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Hempcrete, Sustainable Building Material for Small Business and Residential Use

Posted on February 4, 2017 by Matt Tomasino There have been 0 comments

It has always been known that hemp, derived from the marijuana (cannabis) plant, is a super power raw material. It can be manufactured into rope, paper, shoes, clothing, makeup, food, biofuel, and much more. In fact, in 1938 Popular Mechanics magazine listed 25,000 products which could be manufactured from hemp.

Now hemp seems to have made its way into the construction industry as a sustainable, energy efficient building material called hempcrete. From small business construction companies to do-it-yourself projects hempcrete brings hope for replacing unsustainable choices. This is a material our forefathers would approve bringing back to its sustainable uses like the paper of the first draft of the Declaration of Independence and the fabric for the first American flag.

It's All in the Shiv

The shiv or the stalk of the male marijuana plant is collected and finely chopped into what are called hemp curds. These curds are mixed with water and a lime binder to form a pliable, concrete-like application that dries hard enough to be used in building homes in the form of walls, sheetrock replacement and insulation.

The male plant is used due to its practically nonexistent THC (tetrahydrocannabinol) level, the psychoactive compound found primarily in the female plant.

Benefits of Hempcrete

Due to its significant environmental benefits hempcrete is becoming more popular in the construction industry, particularly projects seeking Leadership in Energy & Environmental Design (LEED) approval. Hempcrete is a USA made product with highly lucrative export potential once marijuana becomes federally accepted. Until then, small American companies are producing and installing hempcrete in states where marijuana has been legalized.

According to Collective Evolution and the Huffington Post, some of the benefits of hempcrete include:

  • Non-toxic 
  • Biodegradable
  • Energy-efficient
  • Non off-gassing
  • Controls humidity
  • Lighter than concrete
  • Resistant to mold, insects and fire
  • Rapidly grows with little detrimental effect on the soil
  • Used as insulation, flooring, walls, roofing, furniture and more
  • Fire-proof, water-proof, and rot-proof (as long as it’s above ground)
  • A 20,000lbs carbon savings when used to build a moderate sized home
  • May have a higher R-value, or thermal resistance, than concrete (which is still being studied)

Charmeuse, an Eco-friendly manufacturer of lime, high calcium limestone and dolomitic stone, describes findings of their case study on hempcrete.

“Hempcrete is easy to use and makes the insolation breathable. It provides a healthier indoor atmosphere by allowing the humidity to evacuate. Another advantage is its availability: hemp is easy to cultivate. Furthermore, it does not require chemical treatments and recaptures a large amount of CO2. It should be highlighted that hempcrete captures more CO2 than the amount emitted for its production.”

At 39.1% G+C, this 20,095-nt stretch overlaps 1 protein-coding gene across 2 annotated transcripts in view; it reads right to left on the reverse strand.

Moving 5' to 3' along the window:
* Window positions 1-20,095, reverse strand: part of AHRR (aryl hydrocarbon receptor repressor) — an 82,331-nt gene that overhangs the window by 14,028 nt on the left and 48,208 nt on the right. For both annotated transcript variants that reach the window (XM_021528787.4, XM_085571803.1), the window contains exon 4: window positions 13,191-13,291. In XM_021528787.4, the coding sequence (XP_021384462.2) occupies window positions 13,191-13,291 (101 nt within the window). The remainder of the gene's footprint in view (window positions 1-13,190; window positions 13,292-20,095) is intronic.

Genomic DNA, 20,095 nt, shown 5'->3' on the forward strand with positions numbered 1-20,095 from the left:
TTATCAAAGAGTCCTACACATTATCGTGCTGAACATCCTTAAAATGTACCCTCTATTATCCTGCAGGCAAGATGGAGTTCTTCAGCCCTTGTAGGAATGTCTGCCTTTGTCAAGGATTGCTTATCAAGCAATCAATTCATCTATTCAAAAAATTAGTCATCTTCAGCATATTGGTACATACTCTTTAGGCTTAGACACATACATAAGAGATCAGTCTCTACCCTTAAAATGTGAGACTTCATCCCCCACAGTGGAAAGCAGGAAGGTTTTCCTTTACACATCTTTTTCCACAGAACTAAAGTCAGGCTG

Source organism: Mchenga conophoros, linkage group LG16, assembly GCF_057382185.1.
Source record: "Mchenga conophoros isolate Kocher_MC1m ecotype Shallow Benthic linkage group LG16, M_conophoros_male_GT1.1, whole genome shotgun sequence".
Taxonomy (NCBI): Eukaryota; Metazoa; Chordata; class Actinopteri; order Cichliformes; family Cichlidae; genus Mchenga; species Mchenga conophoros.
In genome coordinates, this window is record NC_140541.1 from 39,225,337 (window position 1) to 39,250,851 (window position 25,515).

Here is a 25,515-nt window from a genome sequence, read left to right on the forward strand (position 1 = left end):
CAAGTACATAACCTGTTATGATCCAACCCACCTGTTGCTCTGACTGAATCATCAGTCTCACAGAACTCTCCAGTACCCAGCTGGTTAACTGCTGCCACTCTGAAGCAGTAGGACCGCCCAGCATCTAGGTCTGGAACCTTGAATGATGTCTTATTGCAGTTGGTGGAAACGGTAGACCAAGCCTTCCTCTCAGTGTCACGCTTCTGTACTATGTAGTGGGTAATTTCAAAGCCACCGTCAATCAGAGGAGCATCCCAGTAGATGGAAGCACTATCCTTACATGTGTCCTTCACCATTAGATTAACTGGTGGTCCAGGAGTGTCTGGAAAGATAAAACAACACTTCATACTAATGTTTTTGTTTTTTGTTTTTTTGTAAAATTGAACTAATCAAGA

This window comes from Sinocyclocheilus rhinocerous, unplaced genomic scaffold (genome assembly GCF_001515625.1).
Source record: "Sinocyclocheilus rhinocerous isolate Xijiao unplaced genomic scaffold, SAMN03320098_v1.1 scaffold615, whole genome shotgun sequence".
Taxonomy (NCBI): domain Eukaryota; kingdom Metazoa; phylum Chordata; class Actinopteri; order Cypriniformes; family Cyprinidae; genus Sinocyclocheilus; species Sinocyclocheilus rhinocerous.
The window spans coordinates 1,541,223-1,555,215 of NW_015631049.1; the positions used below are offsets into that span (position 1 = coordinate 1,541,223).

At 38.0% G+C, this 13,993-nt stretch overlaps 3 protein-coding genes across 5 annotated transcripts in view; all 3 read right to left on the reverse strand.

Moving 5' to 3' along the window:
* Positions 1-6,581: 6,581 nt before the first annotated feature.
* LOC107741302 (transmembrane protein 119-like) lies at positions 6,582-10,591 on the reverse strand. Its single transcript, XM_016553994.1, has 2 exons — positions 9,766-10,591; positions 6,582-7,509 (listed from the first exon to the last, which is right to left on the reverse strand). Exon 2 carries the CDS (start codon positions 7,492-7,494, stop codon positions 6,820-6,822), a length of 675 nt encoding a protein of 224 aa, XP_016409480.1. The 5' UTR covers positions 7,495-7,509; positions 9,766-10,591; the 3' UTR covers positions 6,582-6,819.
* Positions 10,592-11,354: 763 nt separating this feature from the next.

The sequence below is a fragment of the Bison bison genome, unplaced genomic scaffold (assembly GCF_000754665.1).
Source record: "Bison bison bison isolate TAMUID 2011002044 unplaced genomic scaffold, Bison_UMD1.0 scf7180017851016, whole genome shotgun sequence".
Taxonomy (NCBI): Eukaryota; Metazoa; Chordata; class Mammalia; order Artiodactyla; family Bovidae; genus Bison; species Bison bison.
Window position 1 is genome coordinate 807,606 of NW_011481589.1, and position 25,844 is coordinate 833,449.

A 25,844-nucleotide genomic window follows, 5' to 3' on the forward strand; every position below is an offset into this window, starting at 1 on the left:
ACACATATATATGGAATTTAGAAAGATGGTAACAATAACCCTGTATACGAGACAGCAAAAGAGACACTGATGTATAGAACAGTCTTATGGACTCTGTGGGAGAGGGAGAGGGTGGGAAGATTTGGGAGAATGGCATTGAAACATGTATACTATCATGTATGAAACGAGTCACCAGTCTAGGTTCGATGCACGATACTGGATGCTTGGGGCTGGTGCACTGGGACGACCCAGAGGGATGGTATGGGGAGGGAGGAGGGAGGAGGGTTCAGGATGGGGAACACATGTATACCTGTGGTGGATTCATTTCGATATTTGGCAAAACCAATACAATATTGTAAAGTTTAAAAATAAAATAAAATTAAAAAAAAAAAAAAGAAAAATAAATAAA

Working Together

Hempcrete is not a replacement for concrete, just an adjunct to it. Concrete has been used for centuries but according to recent reports, alternative or replacement materials are being considered due to its environmental impact.

According to a study cited in The Guardian,

“Concrete is the second most used product on the planet, after water, and almost half of it is produced in China. The booming Chinese economy has created such a demand for building materials that cement production there last year released 540m tonnes of carbon dioxide - just short of Britain's total output from all sources.”

The reports continue with one coming from the Civil Engineer’s Forum stating that concrete has,

  • Low tensile strength (compared to other building materials)
  • Low ductility
  • Low strength-to-weight ratio
  • Is susceptible to cracking

The major drawback of hempcrete is that it cannot be used as a foundation due to potential rotting. In addition, it may need several coatings and always needs a steel or wood frame to enable installation.

Therefore concrete must be used as a solid, element bearing foundation while hempcrete can easily build on top of it. This is a working together of two materials that continues to lead us to a more sustainable future in the building supply industry.


If you own a small construction business or are a residential weekend construction connoisseur hempcrete may be the best choice as a sustainable, inexpensive, highly available building material. It is just the tip of the iceberg of the continued leaps and bounds of the technical progress within the green mission.

This post was posted in Blog and Green Library, Your Green Business, Your Green Home and was tagged with building material, concrete, ENERGY EFFICIENT, green building, hempcrete, LEED, marijuana, NON-TOXIC, USA MADE


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